Tuesday, February 22, 2011

Thankless in Turtle Bay

Elliot Jager
Jewish Ideas Daily
18 February '11

After more than six months of internal squabbling, Israeli Prime Minister Benjamin Netanyahu (Likud) and Foreign Minister Avigdor Lieberman (Israel Beitenu) have, at last, agreed to dispatch the seasoned diplomat Ron Prosor as Israel's ambassador to the United Nations.

But what, realistically, can any Israeli ambassador hope to achieve at the UN? This is a body in which over 118 members identify themselves with the farcically labeled "non-aligned" bloc: an interlocking directorate that includes 57 countries belonging to the Organization of the Islamic Conference, 22 members of the Arab League, and five countries (Bolivia, Cuba, Nicaragua, Venezuela, and North Korea) that have no diplomatic relations with Israel. As if this weren't bad enough, the European Union nowadays rarely takes any initiative to support Israel's right to self-defense, and even Washington has been known to express its pique by occasionally throwing Jerusalem to the jackals.

Israel's first UN ambassador, Abba Eban (1949-1959), who served concurrently as ambassador to Washington, essentially disregarded his immediate audience to address his "language and emotion to the wider world beyond." His successor Michael Comay became one of Israel's leading representatives to American Jewry. In the lead-up to the Six-Day war, Gideon Rafael transmitted diplomatic messages from American decision-makers that the Israeli cabinet interpreted as providing a green light for a preemptive attack.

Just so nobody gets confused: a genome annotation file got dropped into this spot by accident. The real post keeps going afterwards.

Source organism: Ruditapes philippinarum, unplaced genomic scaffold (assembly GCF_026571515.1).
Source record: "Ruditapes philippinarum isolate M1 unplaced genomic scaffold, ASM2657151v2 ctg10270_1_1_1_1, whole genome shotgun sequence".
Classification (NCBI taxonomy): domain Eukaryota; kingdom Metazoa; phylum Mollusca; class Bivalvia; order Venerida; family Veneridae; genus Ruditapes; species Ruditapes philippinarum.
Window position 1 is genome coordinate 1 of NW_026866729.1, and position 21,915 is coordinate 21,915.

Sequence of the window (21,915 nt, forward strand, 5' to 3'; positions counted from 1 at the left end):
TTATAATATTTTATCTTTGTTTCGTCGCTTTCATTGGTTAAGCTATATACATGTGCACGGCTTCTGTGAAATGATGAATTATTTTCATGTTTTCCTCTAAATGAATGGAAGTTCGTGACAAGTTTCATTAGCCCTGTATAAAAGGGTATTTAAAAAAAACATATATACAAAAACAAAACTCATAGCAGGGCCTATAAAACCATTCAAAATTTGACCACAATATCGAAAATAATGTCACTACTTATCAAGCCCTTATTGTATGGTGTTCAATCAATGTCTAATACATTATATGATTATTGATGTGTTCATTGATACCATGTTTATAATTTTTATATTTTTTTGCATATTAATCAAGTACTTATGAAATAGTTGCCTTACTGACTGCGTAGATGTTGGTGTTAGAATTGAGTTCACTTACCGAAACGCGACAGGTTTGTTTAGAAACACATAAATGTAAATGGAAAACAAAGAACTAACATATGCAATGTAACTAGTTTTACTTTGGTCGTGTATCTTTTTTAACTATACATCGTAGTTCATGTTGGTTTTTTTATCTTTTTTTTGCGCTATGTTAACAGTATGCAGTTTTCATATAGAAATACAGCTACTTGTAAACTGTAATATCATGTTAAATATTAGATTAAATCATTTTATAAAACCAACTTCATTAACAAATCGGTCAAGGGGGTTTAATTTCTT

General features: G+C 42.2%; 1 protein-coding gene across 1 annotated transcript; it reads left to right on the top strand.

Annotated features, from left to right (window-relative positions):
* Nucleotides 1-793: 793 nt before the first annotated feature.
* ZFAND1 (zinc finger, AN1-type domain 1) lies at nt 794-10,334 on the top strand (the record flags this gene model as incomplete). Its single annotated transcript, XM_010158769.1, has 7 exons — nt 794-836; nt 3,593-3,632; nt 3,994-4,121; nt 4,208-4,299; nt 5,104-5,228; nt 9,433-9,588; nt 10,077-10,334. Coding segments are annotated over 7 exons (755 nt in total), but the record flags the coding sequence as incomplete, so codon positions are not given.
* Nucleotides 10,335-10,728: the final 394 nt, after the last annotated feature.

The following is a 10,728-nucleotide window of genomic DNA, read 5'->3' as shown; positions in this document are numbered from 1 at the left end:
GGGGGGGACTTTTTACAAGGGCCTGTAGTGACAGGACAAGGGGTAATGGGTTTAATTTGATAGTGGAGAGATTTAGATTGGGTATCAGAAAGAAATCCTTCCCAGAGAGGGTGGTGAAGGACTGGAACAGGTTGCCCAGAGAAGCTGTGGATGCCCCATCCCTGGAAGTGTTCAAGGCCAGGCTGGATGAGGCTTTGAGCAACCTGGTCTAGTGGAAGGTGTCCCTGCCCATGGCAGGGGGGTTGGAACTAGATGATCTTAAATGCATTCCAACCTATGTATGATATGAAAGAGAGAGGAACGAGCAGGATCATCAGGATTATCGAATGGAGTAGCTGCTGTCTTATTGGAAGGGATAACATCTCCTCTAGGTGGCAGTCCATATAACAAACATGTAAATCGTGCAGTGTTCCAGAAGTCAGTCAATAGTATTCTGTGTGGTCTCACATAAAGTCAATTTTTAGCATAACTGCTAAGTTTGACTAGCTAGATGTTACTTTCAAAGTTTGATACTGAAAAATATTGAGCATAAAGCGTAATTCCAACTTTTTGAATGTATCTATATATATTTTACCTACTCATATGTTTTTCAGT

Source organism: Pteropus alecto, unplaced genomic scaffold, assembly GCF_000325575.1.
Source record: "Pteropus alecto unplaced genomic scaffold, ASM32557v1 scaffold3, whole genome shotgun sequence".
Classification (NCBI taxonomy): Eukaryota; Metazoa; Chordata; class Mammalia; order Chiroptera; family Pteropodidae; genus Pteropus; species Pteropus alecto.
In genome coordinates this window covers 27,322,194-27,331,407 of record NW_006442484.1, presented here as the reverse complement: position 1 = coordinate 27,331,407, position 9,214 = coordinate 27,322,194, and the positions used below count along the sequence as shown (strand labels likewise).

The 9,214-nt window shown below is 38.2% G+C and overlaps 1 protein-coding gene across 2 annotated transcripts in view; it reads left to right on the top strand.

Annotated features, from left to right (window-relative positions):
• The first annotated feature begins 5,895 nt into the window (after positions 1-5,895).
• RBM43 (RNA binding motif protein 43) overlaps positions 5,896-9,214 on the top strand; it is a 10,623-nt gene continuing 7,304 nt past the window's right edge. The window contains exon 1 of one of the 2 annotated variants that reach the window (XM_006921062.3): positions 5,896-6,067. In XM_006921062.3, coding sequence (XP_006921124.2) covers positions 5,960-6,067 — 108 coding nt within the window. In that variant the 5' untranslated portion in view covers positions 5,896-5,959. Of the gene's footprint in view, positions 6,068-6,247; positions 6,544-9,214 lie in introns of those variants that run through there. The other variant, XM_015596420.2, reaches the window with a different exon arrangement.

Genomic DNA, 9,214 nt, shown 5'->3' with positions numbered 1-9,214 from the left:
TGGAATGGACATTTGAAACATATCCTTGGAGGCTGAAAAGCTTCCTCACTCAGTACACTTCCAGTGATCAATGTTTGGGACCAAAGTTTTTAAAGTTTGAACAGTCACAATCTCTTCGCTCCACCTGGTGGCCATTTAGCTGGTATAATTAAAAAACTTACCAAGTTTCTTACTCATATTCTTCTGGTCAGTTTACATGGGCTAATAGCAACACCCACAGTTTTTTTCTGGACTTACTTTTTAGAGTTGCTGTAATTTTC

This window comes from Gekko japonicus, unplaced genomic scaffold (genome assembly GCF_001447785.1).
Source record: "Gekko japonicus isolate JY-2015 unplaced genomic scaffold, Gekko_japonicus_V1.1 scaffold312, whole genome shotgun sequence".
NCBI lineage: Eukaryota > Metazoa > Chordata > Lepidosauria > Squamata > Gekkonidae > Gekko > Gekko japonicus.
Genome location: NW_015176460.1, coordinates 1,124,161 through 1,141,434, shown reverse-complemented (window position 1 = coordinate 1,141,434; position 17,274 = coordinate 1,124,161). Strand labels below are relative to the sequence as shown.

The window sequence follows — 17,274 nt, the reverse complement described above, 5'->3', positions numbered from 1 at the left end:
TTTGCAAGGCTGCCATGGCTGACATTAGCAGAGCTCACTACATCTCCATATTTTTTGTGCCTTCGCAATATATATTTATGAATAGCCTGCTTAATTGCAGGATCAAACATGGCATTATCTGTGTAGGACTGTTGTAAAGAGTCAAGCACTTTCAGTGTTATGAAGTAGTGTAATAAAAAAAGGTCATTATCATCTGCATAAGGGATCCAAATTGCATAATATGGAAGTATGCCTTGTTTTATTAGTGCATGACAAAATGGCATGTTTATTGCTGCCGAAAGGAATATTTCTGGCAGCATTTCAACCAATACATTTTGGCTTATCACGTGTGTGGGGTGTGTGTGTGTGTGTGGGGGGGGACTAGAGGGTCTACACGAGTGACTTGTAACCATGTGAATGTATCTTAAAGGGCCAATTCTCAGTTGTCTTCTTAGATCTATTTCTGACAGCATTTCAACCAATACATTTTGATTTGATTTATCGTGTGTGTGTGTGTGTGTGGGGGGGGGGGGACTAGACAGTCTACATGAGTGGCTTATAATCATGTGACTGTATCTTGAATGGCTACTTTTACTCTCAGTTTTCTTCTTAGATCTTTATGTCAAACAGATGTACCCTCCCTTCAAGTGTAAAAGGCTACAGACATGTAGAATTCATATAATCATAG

Not much, however, could be done inside the UN itself. In rebutting Yasir Arafat's gun-toting November 1974 speech to the General Assembly, Yosef Tekoa mainly directed himself to Israel's friends outside. Similarly, Chaim Herzog, in literally tearing apart the November 1975 resolution odiously designating Zionism as "a form of racism," was likewise speaking to the civilized world beyond.

(Read full "Thankless in Turtle Bay")

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